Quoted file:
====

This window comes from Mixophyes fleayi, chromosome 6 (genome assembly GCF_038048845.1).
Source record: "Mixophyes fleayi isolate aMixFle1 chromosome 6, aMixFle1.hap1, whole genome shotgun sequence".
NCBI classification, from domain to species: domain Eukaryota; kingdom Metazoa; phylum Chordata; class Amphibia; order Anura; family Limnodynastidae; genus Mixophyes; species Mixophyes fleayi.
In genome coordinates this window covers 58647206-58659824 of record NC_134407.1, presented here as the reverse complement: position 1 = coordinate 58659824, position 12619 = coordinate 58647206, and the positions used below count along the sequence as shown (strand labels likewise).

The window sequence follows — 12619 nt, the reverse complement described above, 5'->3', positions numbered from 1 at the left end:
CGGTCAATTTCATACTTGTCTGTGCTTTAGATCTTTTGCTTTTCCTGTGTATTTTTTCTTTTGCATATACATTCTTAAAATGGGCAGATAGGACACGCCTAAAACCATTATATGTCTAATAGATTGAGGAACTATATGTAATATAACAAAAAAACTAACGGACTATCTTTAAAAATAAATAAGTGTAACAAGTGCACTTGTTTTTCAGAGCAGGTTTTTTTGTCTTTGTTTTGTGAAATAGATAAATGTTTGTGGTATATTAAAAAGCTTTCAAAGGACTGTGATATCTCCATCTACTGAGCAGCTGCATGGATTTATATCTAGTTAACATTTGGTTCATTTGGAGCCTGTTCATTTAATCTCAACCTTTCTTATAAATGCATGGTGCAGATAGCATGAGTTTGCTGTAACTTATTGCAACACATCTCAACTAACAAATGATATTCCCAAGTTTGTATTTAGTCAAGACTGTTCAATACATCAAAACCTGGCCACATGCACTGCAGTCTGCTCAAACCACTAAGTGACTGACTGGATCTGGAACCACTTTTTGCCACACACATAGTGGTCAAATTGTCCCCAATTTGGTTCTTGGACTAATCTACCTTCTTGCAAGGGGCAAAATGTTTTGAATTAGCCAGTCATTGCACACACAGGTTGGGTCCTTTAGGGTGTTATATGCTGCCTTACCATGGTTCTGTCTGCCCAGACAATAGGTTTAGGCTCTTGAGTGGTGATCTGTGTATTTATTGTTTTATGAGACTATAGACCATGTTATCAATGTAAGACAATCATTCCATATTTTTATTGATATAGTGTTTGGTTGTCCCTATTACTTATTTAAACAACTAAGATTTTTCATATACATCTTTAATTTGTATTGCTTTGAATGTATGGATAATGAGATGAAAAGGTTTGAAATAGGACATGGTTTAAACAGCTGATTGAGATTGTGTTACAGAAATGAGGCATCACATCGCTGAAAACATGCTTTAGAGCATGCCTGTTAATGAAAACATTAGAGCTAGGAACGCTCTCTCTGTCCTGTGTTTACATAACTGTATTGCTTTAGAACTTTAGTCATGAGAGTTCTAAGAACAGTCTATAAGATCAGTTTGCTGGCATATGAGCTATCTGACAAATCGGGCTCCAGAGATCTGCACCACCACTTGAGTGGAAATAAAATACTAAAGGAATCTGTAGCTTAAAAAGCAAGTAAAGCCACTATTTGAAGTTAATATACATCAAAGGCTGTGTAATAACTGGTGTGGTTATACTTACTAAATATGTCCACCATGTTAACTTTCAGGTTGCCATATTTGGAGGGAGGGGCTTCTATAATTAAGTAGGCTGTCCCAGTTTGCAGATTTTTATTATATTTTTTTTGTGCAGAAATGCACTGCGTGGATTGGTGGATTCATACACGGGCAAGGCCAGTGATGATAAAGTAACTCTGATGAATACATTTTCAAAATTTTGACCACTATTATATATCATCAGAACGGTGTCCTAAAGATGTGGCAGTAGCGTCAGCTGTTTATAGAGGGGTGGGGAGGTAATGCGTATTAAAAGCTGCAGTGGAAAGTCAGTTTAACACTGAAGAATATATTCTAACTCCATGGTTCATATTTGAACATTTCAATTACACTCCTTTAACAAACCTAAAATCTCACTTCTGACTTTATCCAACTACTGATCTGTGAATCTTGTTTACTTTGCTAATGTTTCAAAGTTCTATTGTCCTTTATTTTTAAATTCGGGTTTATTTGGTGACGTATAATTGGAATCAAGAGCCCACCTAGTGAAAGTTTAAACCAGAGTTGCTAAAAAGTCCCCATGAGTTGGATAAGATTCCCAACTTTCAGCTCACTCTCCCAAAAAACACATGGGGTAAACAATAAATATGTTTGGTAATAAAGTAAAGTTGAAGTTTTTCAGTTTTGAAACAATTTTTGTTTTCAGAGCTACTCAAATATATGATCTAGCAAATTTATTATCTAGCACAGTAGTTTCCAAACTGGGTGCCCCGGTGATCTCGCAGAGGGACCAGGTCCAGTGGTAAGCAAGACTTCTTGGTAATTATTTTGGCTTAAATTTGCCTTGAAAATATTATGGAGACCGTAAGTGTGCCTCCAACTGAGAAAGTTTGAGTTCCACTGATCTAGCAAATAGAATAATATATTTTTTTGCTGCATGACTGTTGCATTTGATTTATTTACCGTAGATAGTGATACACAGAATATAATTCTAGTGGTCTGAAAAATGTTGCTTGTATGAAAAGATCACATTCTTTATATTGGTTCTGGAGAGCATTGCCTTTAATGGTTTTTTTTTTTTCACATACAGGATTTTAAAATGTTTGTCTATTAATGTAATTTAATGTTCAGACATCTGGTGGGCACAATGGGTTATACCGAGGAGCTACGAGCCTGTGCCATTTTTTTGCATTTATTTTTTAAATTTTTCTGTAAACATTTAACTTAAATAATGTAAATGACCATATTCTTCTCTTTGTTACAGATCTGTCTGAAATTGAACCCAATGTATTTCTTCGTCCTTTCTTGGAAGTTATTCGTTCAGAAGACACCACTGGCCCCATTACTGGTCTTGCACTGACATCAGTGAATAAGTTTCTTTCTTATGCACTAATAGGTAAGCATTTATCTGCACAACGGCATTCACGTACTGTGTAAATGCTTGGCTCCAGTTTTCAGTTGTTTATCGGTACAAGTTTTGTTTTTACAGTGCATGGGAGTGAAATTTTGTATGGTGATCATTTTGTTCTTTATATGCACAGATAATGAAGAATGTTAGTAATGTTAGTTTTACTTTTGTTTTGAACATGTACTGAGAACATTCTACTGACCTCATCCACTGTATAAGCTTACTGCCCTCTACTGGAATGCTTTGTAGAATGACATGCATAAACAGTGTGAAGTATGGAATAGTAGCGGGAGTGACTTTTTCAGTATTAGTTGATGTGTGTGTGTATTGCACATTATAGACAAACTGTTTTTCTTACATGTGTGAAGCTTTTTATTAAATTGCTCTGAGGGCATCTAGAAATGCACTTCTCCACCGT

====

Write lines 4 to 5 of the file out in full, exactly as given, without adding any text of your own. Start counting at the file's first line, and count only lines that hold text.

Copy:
In genome coordinates this window covers 58647206-58659824 of record NC_134407.1, presented here as the reverse complement: position 1 = coordinate 58659824, position 12619 = coordinate 58647206, and the positions used below count along the sequence as shown (strand labels likewise).

The window sequence follows — 12619 nt, the reverse complement described above, 5'->3', positions numbered from 1 at the left end: